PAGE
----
[00:09:34] Jay Aigner I think it's for multiple bad releases and a feeling from leadership especially that something has to change. A lot of maybe bandwidth. We don't always come in and replace a team. We come in and augment teams all the time as well. It's like we just landed a client that has full QA team, they have automation, they have manual, but they needed help with tool selection and they needed help with implementation, and they need help with maintenance and all these different things that they may not have experience. And so a lot of the time, it's explaining some how to better do the things that they're doing and not in a confrontational way. But when people come to us, it's typically newer CTOs or that have come into an org like are starting to kind of get their hands around what's going on there or it's high growth kind of SaaS companies. They just got their series A, series B that like need people now that are really good and they don't feel like going through hiring. And also it's more cost effective. There's two reasons why it's more cost effective. One is if you're having your project managers and your developers and all these other people test the stuff for you and you don't have a good QA team in place, then you're spending 20% to 30% of their time, which is typically expensive to test. Why would you, I mean, if you look at the numbers like it doesn't make sense to have a higher paid person doing something that you're going to pay somebody less to do, and then we're not W2 resource, then we're scalable. You're not bringing on 10 QA people because you have a big release coming up and you have to pay benefits and literally bring us on. We can scale up when you have a big release, we can do some automation on, stuff you need to kind of scale back down and kind of go into a maintenance mode where we just kind of help support whatever, the next leg of development is going to be. It's definitely, we don't go for the bottom of the barrel. We're not a cost savings kind of led organization because of our expertise that we have. But it's certainly, a secondary benefit that you can save a good amount of money if you don't want to spend the time finding people who know what browsers to test and what devices to use, and how to build automation and do all these different things that a lot of times CTOs don't really care about. They just know there's a problem and they don't want to build a QA team to fix it. They come to us and we can help them out.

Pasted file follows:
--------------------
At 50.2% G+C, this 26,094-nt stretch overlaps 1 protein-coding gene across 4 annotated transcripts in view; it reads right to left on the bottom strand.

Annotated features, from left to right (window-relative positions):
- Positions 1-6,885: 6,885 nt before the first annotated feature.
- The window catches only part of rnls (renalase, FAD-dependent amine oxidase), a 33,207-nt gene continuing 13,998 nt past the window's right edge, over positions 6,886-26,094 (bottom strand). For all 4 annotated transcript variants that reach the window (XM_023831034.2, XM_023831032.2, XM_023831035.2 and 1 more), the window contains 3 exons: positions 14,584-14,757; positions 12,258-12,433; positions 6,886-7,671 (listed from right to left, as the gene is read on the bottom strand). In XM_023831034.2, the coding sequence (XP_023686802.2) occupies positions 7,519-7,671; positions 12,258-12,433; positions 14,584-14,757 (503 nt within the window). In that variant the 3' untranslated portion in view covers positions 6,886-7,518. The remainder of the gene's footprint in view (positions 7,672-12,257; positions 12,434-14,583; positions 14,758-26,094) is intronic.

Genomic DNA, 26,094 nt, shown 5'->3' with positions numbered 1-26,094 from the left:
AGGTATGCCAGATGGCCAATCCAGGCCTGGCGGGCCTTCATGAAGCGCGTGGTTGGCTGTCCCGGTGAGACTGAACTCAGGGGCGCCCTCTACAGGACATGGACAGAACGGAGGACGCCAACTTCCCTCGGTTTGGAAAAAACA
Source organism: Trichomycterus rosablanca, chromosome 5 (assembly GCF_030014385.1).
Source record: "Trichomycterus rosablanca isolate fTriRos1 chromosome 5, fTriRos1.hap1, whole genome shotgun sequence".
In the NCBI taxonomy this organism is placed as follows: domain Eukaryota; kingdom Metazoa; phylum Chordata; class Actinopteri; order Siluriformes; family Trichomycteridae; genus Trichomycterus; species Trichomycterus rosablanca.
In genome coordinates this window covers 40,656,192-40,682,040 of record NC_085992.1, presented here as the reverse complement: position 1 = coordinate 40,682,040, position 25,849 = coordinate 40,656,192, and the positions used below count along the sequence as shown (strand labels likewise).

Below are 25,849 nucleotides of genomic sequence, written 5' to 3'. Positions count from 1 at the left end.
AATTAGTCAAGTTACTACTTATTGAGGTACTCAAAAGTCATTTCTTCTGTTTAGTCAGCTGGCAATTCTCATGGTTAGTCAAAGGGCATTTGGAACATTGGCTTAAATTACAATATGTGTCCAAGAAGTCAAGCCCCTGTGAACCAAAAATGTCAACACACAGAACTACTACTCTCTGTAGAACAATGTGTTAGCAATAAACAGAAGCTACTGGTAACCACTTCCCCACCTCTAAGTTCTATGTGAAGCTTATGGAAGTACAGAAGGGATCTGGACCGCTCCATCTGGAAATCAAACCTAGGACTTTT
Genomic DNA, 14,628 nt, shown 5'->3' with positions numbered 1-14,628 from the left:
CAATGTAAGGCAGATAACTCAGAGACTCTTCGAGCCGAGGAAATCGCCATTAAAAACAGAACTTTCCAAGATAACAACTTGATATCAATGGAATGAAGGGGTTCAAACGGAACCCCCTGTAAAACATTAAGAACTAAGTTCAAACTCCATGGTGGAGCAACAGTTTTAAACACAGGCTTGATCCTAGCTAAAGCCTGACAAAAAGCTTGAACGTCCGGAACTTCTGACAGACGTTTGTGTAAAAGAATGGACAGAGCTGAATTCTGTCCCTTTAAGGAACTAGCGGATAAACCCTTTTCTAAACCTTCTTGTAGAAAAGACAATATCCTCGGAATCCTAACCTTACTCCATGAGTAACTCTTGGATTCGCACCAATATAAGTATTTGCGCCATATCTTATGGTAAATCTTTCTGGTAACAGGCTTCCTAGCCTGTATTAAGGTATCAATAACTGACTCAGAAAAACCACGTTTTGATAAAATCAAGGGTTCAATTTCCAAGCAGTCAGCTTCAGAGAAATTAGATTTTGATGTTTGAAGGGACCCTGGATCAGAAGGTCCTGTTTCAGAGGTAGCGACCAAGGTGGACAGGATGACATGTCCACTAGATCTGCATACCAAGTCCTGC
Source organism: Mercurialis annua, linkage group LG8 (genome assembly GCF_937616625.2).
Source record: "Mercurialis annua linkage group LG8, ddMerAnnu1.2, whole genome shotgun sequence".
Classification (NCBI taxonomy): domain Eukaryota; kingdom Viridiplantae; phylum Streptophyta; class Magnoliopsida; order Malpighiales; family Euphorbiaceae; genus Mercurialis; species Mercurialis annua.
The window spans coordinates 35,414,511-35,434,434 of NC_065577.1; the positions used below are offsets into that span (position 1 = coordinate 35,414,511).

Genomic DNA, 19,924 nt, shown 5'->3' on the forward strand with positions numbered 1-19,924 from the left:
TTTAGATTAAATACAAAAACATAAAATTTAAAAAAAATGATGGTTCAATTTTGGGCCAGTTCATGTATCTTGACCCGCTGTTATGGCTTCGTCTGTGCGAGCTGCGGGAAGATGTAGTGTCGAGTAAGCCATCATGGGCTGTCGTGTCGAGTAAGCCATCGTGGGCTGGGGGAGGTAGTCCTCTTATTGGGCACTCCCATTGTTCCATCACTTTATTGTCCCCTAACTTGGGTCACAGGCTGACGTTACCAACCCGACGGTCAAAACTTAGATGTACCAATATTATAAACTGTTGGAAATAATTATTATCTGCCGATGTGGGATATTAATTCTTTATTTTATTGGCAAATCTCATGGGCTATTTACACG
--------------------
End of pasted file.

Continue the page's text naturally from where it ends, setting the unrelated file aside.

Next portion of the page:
[00:11:34] Joe Colantonio Nice. Makes sense. I'm always curious to know, people sometimes hate the term best practices. But if you're dealing with all these different companies, are there any best practices or are there other extended life cycles that everyone follows? Or do you have to have a group that does different processes for each organization? Does that make sense? Is there like actual best practices if people follow A, B, C, and D, maybe okay, is it just like, oh, this company needs A, this other company, we need to do it this way. Like how different are gig to gig or company to company?